I'm developing an app for a not so mobilefriendly website.
I do not coorporate with the webmaster, yet, so I need to sort of reverse engineer my way around everything (basically just one feature.. xD).

It's a website for people who likes to fish, and they *have* to submit their catches. So, when people submit their catches via the form and click "Submit", the URL they are sent to goes like

I can't figure out if that is a POST request, or what it is.
Somehow, I need to submit a catch from the Android App, and all I currently got is that URL.

What do I need to look into to solve my issue here? Any help appreciated :)

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    @CoffeeNcode no, i havent. Im still new to web backend stuff :P
    Ill give it a shot, thanks :)
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    Ask them for a API Documentation. If they have none, throw the job :P
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    Just realized the entire URL doesnt show :i
    It goes like: submit_catch.asp?dg=7&md=6&aar=2018
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    @leon3103 its a hobby and the webmaster is busy with other things.
    Additionally, i think the site was built in the year 2000 xD
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    @JiggleTits that's a get request
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    @leon3103 @CoffeeNcode
    Looks like a get request, as Leon said.

    I can perform one in Java that works just as well as pressing the "Submit" button on the website, right?
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    @Alice could also be a combination. Trust me. I've seen it. 😶
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    @JiggleTits Check out postman for crafting your own requests, you could also use fiddler 4.

    Forms are usually encoded with content type x-www-form-urlencoded:

    POST /api/test/ HTTP/1.1

    Host: example.com

    Content-Type: application/x-www-form-urlencoded

    Cache-Control: no-cache

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    @raldo94 Does some GET requests contain "POST" in their content type? o.o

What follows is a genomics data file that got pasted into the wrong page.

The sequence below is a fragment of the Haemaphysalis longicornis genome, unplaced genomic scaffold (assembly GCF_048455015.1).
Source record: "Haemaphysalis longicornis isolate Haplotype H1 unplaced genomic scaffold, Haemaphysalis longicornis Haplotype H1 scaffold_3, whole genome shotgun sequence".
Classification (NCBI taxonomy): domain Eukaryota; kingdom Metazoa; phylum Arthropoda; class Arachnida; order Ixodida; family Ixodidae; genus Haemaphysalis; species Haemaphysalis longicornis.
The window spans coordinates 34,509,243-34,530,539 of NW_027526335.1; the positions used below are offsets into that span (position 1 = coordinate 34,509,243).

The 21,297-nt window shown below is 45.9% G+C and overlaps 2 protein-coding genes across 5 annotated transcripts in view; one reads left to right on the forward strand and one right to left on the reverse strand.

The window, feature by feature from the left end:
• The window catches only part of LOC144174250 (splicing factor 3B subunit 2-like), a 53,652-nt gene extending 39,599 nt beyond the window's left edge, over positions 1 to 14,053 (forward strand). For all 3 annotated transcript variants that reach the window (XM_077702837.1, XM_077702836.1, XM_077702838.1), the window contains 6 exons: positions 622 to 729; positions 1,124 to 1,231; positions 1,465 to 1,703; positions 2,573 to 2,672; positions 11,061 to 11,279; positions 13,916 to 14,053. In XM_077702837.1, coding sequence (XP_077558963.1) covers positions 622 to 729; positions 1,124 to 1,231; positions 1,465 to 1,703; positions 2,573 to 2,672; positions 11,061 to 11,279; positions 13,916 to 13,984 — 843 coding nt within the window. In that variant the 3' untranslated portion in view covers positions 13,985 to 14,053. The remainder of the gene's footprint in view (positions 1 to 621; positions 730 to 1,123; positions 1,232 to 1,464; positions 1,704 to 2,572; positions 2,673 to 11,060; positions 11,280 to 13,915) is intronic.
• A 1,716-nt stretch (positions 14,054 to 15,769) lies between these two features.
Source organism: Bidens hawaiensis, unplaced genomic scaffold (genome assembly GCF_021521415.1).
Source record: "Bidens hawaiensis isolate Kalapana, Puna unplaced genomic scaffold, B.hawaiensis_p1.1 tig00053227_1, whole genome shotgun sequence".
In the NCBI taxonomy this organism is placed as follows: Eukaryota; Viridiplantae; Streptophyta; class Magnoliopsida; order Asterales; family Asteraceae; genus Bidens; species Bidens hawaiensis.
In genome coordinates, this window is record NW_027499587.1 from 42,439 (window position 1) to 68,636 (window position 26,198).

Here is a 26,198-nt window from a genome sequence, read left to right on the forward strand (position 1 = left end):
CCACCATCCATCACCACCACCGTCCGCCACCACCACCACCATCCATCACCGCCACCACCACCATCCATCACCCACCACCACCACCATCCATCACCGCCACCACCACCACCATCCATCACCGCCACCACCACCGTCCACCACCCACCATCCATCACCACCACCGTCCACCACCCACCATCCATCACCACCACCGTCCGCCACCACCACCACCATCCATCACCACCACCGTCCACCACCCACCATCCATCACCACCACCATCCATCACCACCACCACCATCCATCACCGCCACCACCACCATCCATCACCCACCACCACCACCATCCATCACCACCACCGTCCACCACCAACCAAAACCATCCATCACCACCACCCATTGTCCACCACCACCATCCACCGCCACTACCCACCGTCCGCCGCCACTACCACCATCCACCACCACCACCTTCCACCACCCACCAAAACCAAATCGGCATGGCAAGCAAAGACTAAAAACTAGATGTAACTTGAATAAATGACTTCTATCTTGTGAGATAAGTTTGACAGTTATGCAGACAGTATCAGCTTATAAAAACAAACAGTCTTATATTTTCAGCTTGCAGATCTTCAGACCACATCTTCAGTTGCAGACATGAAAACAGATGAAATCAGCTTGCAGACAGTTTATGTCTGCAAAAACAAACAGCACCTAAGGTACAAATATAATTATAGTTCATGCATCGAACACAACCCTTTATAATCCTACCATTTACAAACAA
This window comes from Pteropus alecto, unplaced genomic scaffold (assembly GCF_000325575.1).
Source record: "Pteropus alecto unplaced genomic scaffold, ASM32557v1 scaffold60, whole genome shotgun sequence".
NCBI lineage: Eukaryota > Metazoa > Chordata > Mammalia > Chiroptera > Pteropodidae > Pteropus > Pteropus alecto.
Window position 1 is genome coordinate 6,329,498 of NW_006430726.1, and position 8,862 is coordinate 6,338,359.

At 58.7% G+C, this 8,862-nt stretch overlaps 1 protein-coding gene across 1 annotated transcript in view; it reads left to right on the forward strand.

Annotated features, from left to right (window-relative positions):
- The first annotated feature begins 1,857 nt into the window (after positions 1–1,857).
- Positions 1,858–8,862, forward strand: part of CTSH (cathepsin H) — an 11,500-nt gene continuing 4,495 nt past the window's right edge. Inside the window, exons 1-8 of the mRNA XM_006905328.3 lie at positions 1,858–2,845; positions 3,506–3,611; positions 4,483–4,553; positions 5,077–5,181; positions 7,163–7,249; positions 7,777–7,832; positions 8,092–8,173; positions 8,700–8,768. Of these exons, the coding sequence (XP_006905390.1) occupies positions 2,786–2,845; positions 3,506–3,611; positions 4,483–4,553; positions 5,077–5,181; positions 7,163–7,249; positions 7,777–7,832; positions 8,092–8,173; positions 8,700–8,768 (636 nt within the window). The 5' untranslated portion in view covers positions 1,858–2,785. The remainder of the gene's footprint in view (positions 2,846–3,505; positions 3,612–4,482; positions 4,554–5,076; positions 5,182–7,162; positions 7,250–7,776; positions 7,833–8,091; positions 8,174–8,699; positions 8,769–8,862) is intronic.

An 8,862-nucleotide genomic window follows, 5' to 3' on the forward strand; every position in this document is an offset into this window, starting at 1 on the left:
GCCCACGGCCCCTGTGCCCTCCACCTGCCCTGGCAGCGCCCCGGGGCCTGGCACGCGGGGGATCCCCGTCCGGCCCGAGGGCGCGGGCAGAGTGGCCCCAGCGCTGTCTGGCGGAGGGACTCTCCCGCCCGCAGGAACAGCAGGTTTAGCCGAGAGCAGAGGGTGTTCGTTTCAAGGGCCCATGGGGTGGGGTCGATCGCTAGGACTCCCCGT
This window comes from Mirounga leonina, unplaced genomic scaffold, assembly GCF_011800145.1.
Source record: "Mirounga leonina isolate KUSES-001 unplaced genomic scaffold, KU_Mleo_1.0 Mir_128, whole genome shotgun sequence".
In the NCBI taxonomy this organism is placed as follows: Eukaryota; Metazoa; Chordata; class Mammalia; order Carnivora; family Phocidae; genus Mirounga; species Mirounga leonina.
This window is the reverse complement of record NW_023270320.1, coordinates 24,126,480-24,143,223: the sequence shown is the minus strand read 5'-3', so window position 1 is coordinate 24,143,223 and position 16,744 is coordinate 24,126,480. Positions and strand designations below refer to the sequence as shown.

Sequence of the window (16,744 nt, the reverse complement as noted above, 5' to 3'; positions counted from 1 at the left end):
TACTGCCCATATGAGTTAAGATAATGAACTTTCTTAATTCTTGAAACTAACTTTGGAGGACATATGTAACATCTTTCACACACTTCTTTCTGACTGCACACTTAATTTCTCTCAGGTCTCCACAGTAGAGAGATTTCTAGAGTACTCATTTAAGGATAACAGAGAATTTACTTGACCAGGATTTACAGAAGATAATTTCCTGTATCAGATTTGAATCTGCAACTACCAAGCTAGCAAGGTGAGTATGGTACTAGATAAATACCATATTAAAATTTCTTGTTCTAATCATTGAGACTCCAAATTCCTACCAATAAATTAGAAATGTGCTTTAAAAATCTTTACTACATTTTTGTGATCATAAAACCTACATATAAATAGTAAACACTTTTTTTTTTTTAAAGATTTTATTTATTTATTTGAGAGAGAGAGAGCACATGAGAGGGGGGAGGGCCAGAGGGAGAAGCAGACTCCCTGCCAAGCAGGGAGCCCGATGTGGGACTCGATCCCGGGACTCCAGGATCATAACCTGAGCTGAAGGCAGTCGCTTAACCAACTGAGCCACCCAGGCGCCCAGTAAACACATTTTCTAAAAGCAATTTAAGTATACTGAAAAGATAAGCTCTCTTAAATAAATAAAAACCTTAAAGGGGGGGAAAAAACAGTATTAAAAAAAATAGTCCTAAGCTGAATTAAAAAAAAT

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    @Alice I dont know if the page supports POST requests (i assume its something the backend guy has to set up), so i prefer to just go with what i know it accepts, which is GET requests :P
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    @JiggleTits Sorry posted the whole header for an POST request, generated an example for java using okhttp library
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    @raldo94 so, thats a GET request, using OkHTTP, which should be the same as hitting the "Submit" button on the web page?
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    Without a request body and headers:
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    @raldo94 web stuff is not as simple as i thought xD
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    @JiggleTits forms for the most part use POST, but depending the method attribute in the <form> tag is set to
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    @JiggleTits If it was a POST, it would not be marked as GET like in your screenshot.
    Play around with the dev tools and find a POST when you visit another page. That way you can learn the difference
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    @ruhe i think i would learn better if i made a service myself that used post, i currently don't have any motivation to learn it.
    Thanks for the advice tho :)
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    @JiggleTits but if you are talking about building services you are digging way deeper into this code add than you probably want to. There is a lot that goes into that. Using routes, processing requests, interfacing with the database through the backend language, adapting to whatever conventions are in that backend language, etc.

    With the app dev you need to just learn how the requests look and recreate that in your app language.
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    @jeeper all of it interests me, but i think youre right :P
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    @JiggleTits yeaaa if you already aren’t cooperating with the webmaster, getting into the code to write news services is gonna be...interesting
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    Get good old wireshark. To check your app

    1) make your computer into a wifi hotspot and connect your phone to it
    2) turn on wireshark
    3) submit the form in the browser
    4) submit it from the app

    Do they look the same? If not, change your app.
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